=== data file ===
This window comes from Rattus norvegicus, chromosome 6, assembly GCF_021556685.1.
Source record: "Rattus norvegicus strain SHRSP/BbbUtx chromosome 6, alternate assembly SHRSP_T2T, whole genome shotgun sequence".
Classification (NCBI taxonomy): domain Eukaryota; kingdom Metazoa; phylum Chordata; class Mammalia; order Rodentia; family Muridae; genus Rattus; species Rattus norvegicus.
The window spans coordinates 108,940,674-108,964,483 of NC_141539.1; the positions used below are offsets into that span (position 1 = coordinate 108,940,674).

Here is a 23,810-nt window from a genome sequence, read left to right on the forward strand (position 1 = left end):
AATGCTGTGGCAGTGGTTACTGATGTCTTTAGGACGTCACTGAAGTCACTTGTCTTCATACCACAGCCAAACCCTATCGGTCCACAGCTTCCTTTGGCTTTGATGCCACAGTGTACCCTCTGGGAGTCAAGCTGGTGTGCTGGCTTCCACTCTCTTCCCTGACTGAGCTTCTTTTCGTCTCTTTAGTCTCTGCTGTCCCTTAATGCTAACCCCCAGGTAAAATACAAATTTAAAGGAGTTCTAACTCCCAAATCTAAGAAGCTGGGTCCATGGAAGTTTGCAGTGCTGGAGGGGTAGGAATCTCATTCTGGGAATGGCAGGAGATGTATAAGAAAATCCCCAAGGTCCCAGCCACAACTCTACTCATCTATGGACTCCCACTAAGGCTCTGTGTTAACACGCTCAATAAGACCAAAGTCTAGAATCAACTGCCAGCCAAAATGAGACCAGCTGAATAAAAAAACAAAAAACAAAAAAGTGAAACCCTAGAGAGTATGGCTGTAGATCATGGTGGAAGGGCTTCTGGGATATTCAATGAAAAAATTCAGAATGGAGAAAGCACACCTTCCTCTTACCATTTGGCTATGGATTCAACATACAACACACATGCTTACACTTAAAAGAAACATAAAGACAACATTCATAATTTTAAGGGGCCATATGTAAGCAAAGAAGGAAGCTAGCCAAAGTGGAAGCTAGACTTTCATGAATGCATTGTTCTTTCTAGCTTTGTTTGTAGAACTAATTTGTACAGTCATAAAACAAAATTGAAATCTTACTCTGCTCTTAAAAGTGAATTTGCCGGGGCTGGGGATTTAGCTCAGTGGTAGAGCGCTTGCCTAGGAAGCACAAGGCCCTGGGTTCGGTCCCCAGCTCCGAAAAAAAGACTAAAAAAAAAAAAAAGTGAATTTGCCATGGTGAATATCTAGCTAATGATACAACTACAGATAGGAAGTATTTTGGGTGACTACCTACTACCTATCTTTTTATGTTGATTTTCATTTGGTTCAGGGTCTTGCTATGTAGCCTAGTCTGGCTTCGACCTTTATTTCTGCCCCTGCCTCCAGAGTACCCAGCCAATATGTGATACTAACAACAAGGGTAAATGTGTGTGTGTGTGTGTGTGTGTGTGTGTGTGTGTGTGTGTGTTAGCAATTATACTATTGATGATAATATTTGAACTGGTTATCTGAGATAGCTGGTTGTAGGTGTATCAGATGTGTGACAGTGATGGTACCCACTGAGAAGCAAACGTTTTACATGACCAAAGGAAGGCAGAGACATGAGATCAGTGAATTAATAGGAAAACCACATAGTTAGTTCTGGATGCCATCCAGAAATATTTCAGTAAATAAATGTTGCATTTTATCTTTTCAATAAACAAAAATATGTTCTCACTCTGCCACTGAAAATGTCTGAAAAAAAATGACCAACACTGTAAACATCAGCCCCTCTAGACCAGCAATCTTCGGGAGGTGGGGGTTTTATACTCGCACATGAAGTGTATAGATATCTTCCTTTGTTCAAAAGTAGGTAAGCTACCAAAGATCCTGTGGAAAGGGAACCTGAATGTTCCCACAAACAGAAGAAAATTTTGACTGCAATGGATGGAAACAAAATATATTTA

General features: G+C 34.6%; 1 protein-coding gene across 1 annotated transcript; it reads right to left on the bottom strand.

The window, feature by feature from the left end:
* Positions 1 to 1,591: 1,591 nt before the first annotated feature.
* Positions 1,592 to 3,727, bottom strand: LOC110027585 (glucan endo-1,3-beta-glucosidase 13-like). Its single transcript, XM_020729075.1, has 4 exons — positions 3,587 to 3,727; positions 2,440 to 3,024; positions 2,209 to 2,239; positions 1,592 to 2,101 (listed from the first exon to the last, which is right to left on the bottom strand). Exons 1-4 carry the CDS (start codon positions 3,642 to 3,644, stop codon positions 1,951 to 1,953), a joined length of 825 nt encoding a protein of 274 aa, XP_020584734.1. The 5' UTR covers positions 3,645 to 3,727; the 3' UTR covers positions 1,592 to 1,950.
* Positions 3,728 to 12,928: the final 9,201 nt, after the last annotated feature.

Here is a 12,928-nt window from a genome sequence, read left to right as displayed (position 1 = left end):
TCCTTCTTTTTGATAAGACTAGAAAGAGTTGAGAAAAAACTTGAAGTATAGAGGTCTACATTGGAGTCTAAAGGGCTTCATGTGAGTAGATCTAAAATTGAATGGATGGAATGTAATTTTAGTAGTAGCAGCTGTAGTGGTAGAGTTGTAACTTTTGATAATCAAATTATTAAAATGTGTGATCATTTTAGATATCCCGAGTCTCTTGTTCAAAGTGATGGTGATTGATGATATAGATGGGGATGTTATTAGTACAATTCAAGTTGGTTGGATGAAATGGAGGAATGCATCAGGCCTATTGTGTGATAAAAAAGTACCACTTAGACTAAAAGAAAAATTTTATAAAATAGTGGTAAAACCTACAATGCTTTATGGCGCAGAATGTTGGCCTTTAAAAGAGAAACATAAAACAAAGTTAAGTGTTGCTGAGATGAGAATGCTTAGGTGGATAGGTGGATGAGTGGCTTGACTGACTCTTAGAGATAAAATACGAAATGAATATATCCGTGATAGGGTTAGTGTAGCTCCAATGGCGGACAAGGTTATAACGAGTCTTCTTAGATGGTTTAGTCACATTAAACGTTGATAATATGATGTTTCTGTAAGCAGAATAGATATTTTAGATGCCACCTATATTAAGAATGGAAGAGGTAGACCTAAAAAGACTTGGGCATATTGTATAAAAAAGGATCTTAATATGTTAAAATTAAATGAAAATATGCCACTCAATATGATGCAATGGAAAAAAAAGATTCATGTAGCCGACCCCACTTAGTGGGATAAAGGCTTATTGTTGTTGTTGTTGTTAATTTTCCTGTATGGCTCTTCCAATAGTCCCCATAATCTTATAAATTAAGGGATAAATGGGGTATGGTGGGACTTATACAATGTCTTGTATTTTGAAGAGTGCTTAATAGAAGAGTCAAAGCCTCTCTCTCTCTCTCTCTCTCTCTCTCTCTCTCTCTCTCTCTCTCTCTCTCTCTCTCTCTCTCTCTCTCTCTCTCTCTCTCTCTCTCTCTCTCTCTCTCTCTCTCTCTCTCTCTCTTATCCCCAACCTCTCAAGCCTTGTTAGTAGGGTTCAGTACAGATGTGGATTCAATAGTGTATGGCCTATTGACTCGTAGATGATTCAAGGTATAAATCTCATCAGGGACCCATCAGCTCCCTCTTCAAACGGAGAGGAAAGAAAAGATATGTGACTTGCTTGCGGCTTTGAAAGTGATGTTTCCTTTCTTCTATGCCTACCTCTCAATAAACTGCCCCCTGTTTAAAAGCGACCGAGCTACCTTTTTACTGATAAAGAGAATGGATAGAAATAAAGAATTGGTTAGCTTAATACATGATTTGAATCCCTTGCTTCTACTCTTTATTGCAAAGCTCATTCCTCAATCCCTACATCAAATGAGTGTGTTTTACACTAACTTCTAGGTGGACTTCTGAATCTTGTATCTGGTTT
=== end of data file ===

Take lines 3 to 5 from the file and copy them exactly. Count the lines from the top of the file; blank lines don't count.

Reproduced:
Classification (NCBI taxonomy): domain Eukaryota; kingdom Metazoa; phylum Chordata; class Mammalia; order Rodentia; family Muridae; genus Rattus; species Rattus norvegicus.
The window spans coordinates 108,940,674-108,964,483 of NC_141539.1; the positions used below are offsets into that span (position 1 = coordinate 108,940,674).

Here is a 23,810-nt window from a genome sequence, read left to right on the forward strand (position 1 = left end):